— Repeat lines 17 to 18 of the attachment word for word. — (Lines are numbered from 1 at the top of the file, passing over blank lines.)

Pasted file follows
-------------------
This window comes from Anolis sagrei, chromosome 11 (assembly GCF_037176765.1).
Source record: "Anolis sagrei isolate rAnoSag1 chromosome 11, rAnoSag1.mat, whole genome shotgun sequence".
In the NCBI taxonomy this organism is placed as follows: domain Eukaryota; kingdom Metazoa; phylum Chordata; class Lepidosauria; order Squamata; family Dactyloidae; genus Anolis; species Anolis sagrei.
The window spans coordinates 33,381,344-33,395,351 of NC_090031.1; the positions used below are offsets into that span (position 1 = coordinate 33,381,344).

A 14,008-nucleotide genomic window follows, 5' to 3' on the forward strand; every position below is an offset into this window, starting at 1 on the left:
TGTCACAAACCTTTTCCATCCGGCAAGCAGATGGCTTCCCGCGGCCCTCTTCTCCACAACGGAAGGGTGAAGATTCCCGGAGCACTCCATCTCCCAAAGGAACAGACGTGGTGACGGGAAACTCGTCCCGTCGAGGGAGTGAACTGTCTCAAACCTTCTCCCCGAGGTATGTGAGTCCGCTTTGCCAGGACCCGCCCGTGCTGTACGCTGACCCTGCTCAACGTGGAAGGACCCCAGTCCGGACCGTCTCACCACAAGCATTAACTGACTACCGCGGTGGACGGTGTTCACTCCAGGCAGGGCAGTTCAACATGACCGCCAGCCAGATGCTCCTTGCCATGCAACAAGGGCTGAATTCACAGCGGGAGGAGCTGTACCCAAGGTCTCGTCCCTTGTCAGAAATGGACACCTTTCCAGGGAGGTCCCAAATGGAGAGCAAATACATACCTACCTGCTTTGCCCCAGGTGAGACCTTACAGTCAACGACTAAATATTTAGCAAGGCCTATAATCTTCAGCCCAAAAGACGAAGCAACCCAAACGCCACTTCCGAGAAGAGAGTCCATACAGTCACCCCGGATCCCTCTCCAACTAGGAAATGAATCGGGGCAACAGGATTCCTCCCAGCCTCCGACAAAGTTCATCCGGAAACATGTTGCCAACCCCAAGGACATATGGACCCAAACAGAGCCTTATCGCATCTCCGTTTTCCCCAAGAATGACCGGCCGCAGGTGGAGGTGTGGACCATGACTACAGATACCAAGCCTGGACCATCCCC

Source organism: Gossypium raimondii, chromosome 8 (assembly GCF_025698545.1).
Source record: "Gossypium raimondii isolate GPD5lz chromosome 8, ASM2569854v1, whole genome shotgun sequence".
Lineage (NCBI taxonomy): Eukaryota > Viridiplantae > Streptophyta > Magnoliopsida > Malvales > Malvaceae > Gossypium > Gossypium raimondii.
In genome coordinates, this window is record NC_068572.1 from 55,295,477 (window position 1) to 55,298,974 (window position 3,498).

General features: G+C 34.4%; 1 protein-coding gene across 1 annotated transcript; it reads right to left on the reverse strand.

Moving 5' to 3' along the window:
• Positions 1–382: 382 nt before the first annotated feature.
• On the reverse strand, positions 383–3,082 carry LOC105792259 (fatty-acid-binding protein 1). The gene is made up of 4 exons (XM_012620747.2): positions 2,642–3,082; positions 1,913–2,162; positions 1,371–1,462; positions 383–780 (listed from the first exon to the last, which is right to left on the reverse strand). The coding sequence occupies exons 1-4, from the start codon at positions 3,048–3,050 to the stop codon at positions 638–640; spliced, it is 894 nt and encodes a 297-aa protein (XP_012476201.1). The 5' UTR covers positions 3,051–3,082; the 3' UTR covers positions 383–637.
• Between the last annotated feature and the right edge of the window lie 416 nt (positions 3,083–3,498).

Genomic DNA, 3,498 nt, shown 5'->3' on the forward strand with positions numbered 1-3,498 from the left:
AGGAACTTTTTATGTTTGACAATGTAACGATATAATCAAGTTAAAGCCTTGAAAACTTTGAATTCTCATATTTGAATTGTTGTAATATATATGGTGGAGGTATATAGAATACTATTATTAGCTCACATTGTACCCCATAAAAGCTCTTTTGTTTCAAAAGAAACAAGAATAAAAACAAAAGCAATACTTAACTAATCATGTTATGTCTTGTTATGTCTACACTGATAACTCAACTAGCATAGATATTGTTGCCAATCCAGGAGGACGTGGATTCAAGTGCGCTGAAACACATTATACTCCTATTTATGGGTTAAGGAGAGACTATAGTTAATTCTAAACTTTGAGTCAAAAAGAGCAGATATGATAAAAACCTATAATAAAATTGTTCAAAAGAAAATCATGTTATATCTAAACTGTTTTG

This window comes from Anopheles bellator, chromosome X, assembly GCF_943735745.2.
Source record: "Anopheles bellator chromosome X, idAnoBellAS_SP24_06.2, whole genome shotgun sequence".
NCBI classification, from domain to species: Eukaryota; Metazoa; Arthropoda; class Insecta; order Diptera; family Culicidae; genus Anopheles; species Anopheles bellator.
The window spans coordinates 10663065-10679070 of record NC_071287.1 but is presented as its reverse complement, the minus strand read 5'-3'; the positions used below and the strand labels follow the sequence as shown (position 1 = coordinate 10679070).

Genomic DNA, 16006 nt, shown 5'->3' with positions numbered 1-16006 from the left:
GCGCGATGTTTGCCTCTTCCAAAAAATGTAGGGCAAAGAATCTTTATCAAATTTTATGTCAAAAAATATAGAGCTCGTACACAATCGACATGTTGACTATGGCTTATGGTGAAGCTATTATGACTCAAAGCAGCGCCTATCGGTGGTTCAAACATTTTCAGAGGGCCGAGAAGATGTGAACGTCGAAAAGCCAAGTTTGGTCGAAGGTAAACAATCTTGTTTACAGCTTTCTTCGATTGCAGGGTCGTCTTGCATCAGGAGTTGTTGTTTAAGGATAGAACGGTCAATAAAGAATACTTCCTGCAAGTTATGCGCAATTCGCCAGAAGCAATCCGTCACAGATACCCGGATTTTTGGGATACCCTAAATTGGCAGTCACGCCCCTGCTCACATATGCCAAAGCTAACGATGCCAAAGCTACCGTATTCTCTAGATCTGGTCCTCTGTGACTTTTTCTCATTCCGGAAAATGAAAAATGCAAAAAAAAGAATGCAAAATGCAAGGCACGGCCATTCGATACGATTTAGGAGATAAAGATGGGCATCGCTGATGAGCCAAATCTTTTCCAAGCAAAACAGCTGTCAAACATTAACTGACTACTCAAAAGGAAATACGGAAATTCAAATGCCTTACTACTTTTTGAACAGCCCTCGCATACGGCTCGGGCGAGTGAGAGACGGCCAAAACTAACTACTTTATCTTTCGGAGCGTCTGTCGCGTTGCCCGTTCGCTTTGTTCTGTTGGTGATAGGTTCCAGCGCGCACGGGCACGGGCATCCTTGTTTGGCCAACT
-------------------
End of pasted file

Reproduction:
AGGAACTTTTTATGTTTGACAATGTAACGATATAATCAAGTTAAAGCCTTGAAAACTTTGAATTCTCATATTTGAATTGTTGTAATATATATGGTGGAGGTATATAGAATACTATTATTAGCTCACATTGTACCCCATAAAAGCTCTTTTGTTTCAAAAGAAACAAGAATAAAAACAAAAGCAATACTTAACTAATCATGTTATGTCTTGTTATGTCTACACTGATAACTCAACTAGCATAGATATTGTTGCCAATCCAGGAGGACGTGGATTCAAGTGCGCTGAAACACATTATACTCCTATTTATGGGTTAAGGAGAGACTATAGTTAATTCTAAACTTTGAGTCAAAAAGAGCAGATATGATAAAAACCTATAATAAAATTGTTCAAAAGAAAATCATGTTATATCTAAACTGTTTTG

This window comes from Anopheles bellator, chromosome X, assembly GCF_943735745.2.